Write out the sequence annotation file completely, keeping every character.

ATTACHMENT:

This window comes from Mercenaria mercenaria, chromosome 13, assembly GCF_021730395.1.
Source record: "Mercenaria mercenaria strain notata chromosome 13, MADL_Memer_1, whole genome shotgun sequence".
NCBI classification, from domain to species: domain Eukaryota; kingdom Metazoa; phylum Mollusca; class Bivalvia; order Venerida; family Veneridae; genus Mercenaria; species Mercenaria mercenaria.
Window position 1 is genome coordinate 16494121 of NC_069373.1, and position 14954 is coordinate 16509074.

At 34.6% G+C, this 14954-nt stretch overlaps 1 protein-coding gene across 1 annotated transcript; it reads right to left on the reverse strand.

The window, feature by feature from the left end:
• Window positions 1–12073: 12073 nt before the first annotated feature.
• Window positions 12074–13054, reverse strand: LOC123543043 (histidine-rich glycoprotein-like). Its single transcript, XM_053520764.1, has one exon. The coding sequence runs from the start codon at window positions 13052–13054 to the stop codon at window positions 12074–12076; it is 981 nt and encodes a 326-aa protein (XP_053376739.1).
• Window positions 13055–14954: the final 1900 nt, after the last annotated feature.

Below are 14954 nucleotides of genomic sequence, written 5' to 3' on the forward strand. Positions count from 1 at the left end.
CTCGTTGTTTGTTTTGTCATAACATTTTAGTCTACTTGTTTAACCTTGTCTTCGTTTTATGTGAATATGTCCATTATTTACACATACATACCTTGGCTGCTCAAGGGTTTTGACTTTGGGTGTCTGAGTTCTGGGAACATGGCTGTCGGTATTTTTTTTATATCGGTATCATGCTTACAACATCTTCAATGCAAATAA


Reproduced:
This window comes from Mercenaria mercenaria, chromosome 13, assembly GCF_021730395.1.
Source record: "Mercenaria mercenaria strain notata chromosome 13, MADL_Memer_1, whole genome shotgun sequence".
NCBI classification, from domain to species: domain Eukaryota; kingdom Metazoa; phylum Mollusca; class Bivalvia; order Venerida; family Veneridae; genus Mercenaria; species Mercenaria mercenaria.
Window position 1 is genome coordinate 16494121 of NC_069373.1, and position 14954 is coordinate 16509074.

At 34.6% G+C, this 14954-nt stretch overlaps 1 protein-coding gene across 1 annotated transcript; it reads right to left on the reverse strand.

The window, feature by feature from the left end:
• Window positions 1–12073: 12073 nt before the first annotated feature.
• Window positions 12074–13054, reverse strand: LOC123543043 (histidine-rich glycoprotein-like). Its single transcript, XM_053520764.1, has one exon. The coding sequence runs from the start codon at window positions 13052–13054 to the stop codon at window positions 12074–12076; it is 981 nt and encodes a 326-aa protein (XP_053376739.1).
• Window positions 13055–14954: the final 1900 nt, after the last annotated feature.

Below are 14954 nucleotides of genomic sequence, written 5' to 3' on the forward strand. Positions count from 1 at the left end.
CTCGTTGTTTGTTTTGTCATAACATTTTAGTCTACTTGTTTAACCTTGTCTTCGTTTTATGTGAATATGTCCATTATTTACACATACATACCTTGGCTGCTCAAGGGTTTTGACTTTGGGTGTCTGAGTTCTGGGAACATGGCTGTCGGTATTTTTTTTATATCGGTATCATGCTTACAACATCTTCAATGCAAATAA